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I have calbirated units, I must because the city can fine me for not supplying tenents with enough heat. You need a marked calibrated glass mercury or liqued filled thermometer, heating supply places have them but call first or go online to like Granger. I have tried the ice method but its not easy to get it exactly. Then I buy thermometers I can adjust or slide up or down the thermometer in its casing. You can then adjust the digital to match. 1 degree is important to me since I pay thousands a month in Ng, tennants lie and say they are always cold, I just had one couple say they were cold when it was 74 in his apt and he had his T shirt on. They proceeded to run their electric heater to keep the place 79, ran up a 800$ electric bill, moved and stiffed everyone. 1 degree makes a difference in my gas bill. Stores sell uncalibrated humidistates and thermometers.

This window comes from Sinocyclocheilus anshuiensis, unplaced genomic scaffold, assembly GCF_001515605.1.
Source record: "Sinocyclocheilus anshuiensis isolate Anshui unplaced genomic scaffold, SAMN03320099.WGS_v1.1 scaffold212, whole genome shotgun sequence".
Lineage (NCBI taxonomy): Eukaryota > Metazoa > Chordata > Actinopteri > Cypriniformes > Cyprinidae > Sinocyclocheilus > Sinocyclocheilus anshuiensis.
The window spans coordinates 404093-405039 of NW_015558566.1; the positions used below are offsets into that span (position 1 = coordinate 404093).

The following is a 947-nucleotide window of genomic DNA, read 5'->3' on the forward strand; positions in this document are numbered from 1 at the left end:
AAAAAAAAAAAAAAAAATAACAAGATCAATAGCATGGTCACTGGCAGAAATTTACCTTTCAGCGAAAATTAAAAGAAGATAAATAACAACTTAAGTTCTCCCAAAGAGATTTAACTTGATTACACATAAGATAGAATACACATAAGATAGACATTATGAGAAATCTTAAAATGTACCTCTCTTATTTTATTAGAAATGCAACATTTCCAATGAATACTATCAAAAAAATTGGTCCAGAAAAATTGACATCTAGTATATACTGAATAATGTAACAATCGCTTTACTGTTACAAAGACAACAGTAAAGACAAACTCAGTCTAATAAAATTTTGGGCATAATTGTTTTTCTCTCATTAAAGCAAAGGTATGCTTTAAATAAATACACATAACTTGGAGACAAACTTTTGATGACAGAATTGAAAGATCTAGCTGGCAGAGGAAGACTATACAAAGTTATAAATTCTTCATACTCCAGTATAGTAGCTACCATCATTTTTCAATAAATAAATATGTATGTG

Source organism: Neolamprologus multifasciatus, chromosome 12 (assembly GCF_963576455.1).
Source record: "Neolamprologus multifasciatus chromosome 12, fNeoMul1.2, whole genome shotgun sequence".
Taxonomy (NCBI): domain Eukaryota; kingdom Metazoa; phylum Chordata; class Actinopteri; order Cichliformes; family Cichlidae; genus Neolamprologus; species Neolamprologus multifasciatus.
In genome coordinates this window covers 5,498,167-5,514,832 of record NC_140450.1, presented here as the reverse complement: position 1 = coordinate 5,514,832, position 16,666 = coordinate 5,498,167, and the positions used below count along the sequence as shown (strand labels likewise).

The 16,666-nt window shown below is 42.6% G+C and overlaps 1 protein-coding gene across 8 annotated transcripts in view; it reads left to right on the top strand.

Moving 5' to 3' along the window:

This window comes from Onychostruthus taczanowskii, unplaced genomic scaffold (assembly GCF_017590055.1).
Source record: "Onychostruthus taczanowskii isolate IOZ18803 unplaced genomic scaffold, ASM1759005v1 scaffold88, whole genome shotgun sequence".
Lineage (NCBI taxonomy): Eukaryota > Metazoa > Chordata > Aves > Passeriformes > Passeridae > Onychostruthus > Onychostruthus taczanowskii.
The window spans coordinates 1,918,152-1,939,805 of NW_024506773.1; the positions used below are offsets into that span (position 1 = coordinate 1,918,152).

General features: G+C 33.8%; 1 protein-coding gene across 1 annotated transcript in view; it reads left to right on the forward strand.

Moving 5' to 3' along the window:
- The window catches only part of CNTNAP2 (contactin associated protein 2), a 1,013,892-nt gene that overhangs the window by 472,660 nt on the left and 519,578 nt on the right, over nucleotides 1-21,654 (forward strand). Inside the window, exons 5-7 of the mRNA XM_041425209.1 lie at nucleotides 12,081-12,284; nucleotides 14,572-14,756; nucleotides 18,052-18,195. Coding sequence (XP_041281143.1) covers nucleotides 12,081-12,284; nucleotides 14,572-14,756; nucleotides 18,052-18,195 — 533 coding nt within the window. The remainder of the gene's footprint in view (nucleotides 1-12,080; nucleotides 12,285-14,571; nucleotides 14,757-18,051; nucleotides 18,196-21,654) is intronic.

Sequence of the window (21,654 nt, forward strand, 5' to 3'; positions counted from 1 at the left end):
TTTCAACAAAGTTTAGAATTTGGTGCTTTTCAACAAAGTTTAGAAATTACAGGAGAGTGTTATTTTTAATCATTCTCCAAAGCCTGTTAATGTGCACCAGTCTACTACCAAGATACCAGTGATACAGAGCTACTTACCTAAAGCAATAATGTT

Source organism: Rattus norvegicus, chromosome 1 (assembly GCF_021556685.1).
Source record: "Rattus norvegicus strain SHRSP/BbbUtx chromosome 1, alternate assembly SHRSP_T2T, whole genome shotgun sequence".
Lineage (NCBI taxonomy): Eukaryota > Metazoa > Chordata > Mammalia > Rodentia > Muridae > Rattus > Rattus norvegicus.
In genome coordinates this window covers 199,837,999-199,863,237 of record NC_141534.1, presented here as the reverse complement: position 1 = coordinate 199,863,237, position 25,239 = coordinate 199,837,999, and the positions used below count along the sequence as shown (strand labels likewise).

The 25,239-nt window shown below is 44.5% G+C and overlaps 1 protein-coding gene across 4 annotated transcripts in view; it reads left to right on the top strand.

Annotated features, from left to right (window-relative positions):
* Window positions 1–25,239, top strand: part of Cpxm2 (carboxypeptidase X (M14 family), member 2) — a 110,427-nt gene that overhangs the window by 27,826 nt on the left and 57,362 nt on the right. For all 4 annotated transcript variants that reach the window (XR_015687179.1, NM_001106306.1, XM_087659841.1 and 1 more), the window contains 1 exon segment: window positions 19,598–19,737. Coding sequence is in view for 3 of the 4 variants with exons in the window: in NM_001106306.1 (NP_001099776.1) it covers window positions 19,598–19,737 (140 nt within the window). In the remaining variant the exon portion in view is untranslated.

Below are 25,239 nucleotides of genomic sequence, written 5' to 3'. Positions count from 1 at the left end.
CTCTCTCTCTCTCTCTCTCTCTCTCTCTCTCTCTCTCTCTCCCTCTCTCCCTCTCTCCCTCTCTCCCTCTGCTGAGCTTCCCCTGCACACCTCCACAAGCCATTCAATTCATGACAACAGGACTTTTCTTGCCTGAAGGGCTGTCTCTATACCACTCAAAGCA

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Adjust the digital? Do you mean determine that 74 on the calibrated thermometer is 72 on the thermostat, and then set the later to 72? or actually *adjust* the inside temp of the thermostat to a true 72 (using the thermometer)?
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Find true temp with a glass analog with scale printed on thermometer, then adjust thermostat to match, there are settings if its a quality unit, digital thermometers usualy cant be adjusted, but some can.